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Colitis refers to inflammation of the colon .The diseases results from prolonged irritation and inflammation of the delicate membrane, which lines the walls of the colon. Chronic ulcerative colitis is a severe prolonged inflammation of the colon or large bowel, in which ulcers form on the walls of the colon…..click & see
Colitis usually begins in the lower part of the colon and spreads upwards. The first symptom of the trouble is an increased urgency to move the bowel, followed by cramping pains in the abdomen and sometimes, bloody mucous in the stool. As the disease spreads upward the stool become watery and more frequent and are followed by rectal straining. The patient is usually malnourished and may be severely underweight.
People exhibit a broad range of symptoms depending on the cause of their colitis. Following are some of the more common complaints:
Frequent loose bowel movements with or without blood
Urgency and bowel incontinence
Lower abdominal discomfort or cramps
Fever, lethargy, and loss of appetite
Eye problems or pain
Neck or lower back pain
One of the causes of the colitis is chronic constipation and the use of purgative. Constipation causes an accumulation of the hard faecal matter, which is never properly evacuated. Purgatives used as a cure only increase irritation. Often colitis results from poorly digested roughage, especially of cereals and carbohydrates, which causes bowel irritation. Other causes of the disease are an allergic sensitivity to certain foods, intake of antibiotic and severe stress.
Causes of colitis may be placed in the following categories:
Infectious colitis: A variety of â€œbugsâ€ may cause colitis, including these:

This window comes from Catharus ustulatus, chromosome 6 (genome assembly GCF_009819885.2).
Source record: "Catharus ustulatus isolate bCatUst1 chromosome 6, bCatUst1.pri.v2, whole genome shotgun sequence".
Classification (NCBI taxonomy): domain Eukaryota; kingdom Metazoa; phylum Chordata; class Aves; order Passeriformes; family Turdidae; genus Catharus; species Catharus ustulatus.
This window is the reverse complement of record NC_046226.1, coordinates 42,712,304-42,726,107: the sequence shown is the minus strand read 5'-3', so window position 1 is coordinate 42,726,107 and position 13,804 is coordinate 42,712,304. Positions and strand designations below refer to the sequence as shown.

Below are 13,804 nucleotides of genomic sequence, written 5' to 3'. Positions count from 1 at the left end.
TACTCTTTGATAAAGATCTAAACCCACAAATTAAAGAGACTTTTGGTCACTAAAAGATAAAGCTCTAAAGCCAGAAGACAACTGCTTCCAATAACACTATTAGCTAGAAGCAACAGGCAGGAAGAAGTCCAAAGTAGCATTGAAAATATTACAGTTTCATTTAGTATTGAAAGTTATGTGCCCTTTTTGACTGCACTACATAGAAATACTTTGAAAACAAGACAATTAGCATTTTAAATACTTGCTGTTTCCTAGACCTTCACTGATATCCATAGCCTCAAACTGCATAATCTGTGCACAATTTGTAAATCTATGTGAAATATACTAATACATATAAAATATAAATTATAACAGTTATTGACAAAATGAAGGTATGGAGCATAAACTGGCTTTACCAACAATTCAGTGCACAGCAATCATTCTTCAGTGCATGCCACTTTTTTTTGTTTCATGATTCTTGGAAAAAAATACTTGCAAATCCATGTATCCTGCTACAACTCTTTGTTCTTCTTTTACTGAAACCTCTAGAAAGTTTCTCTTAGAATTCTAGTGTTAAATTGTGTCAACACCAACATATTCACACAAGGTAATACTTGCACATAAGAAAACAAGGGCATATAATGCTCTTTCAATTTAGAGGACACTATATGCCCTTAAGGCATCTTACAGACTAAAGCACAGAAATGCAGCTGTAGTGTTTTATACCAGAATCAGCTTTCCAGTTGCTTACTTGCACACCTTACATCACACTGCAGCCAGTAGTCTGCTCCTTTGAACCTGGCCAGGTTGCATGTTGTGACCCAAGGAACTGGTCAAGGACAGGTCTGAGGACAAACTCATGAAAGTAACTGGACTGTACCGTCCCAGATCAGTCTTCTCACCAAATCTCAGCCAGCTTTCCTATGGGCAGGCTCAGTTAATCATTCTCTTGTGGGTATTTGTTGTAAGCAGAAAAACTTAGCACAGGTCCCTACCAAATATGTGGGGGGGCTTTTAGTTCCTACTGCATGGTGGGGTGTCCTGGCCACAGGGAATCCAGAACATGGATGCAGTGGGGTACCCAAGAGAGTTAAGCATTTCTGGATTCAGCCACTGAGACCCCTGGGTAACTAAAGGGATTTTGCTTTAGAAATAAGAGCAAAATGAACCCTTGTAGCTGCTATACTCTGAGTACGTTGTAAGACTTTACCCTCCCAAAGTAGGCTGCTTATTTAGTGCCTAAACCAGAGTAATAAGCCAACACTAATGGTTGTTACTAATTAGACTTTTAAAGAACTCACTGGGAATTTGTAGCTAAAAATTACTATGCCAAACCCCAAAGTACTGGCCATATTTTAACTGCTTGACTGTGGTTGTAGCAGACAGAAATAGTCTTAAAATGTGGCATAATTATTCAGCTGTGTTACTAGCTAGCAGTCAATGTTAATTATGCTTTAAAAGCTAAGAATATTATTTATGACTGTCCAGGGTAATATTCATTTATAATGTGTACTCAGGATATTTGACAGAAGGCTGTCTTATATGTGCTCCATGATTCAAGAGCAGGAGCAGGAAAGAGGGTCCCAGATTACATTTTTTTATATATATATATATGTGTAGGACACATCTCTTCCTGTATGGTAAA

Bacteria: Commonly found in food or contaminated water, bacteria may produce toxins that trigger intestinal cells to secrete salt and water and interfere with their normal functions. Salmonella, Shigella species, Campylobacter jejuni, and Clostridium are examples of bacteria associated with infectious colitis.
Viruses: Those such as rotavirus or Norwalk can damage the mucous membrane lining your intestine and disturb fluid absorption.
Protozoa: People infected with protozoa such as Entamoeba histolytica may show no symptoms (carrier state), or they may have chronic, mild, loose, bowel movements or acute severe dysentery. Colitis due to E histolytica, also known as amebiasis, has become an important sexually transmitted disease in homosexual men.
These “bugs” have developed a variety of ways to overcome our natural defenses and ultimately cause colitis.
Radiation-associated colitis: Localized areas of colitis may occur at variable periods after treatment of the pelvic region with radiotherapy.
Ischemic colitis: This disease often affects the elderly. The mechanism of ischemia massive decrease in the blood supply to the bowel’is not known, but shunting of blood away from the mucosa may be an important contributing factor.
Irritable bowel syndrome: This is a common disorder of the intestine that leads to cramps, excessive production of gas, bloating, and changes in bowel habits. No one knows the cause of irritable bowel syndrome.
Antibiotic-associated colitis: Usually this condition occurs in people receiving antibiotics, but gastrointestinal surgery remains an important risk factor. A bacterial toxin has been isolated from the large bowel of these people, evidence that the disease is related to changes noted in the large bowel and symptoms.
Chronic inflammation of unknown causes, for instance, inflammatory bowel diseases: Two major forms are recognizedâ€”Crohn disease and ulcerative colitis. The causes are unknown. But certain features of these diseases have suggested several contributing factors:
Familial: Both conditions are more common in first-degree relatives than in the general population.